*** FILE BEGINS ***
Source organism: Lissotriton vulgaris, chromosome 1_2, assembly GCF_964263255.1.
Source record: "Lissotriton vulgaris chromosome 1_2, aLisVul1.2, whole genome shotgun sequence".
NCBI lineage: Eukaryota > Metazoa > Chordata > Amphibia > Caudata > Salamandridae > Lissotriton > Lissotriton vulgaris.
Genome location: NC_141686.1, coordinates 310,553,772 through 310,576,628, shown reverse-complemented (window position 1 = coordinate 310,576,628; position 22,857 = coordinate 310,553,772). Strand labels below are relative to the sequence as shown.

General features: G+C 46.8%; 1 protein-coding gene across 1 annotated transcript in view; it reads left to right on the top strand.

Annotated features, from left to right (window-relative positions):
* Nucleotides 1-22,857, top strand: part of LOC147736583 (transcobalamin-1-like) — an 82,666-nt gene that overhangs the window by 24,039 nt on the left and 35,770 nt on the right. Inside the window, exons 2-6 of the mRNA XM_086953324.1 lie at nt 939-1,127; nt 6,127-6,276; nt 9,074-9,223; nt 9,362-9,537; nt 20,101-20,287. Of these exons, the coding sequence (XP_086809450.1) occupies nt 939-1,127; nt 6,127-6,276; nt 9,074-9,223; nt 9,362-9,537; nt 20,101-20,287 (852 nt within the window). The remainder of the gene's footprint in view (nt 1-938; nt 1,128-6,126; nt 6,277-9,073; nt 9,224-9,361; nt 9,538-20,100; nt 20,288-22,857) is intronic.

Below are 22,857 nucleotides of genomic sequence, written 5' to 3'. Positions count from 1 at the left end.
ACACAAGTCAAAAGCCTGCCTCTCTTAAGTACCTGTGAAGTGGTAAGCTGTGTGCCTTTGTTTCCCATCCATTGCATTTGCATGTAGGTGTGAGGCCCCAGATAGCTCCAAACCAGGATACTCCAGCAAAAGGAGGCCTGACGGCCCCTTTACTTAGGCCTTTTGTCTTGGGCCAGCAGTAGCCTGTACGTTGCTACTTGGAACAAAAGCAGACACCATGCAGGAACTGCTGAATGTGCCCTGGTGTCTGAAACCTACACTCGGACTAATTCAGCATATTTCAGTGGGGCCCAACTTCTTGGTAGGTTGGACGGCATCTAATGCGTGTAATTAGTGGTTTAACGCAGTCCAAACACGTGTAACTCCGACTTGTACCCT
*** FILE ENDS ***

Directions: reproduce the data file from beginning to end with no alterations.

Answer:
Source organism: Lissotriton vulgaris, chromosome 1_2, assembly GCF_964263255.1.
Source record: "Lissotriton vulgaris chromosome 1_2, aLisVul1.2, whole genome shotgun sequence".
NCBI lineage: Eukaryota > Metazoa > Chordata > Amphibia > Caudata > Salamandridae > Lissotriton > Lissotriton vulgaris.
Genome location: NC_141686.1, coordinates 310,553,772 through 310,576,628, shown reverse-complemented (window position 1 = coordinate 310,576,628; position 22,857 = coordinate 310,553,772). Strand labels below are relative to the sequence as shown.

General features: G+C 46.8%; 1 protein-coding gene across 1 annotated transcript in view; it reads left to right on the top strand.

Annotated features, from left to right (window-relative positions):
* Nucleotides 1-22,857, top strand: part of LOC147736583 (transcobalamin-1-like) — an 82,666-nt gene that overhangs the window by 24,039 nt on the left and 35,770 nt on the right. Inside the window, exons 2-6 of the mRNA XM_086953324.1 lie at nt 939-1,127; nt 6,127-6,276; nt 9,074-9,223; nt 9,362-9,537; nt 20,101-20,287. Of these exons, the coding sequence (XP_086809450.1) occupies nt 939-1,127; nt 6,127-6,276; nt 9,074-9,223; nt 9,362-9,537; nt 20,101-20,287 (852 nt within the window). The remainder of the gene's footprint in view (nt 1-938; nt 1,128-6,126; nt 6,277-9,073; nt 9,224-9,361; nt 9,538-20,100; nt 20,288-22,857) is intronic.

Below are 22,857 nucleotides of genomic sequence, written 5' to 3'. Positions count from 1 at the left end.
ACACAAGTCAAAAGCCTGCCTCTCTTAAGTACCTGTGAAGTGGTAAGCTGTGTGCCTTTGTTTCCCATCCATTGCATTTGCATGTAGGTGTGAGGCCCCAGATAGCTCCAAACCAGGATACTCCAGCAAAAGGAGGCCTGACGGCCCCTTTACTTAGGCCTTTTGTCTTGGGCCAGCAGTAGCCTGTACGTTGCTACTTGGAACAAAAGCAGACACCATGCAGGAACTGCTGAATGTGCCCTGGTGTCTGAAACCTACACTCGGACTAATTCAGCATATTTCAGTGGGGCCCAACTTCTTGGTAGGTTGGACGGCATCTAATGCGTGTAATTAGTGGTTTAACGCAGTCCAAACACGTGTAACTCCGACTTGTACCCT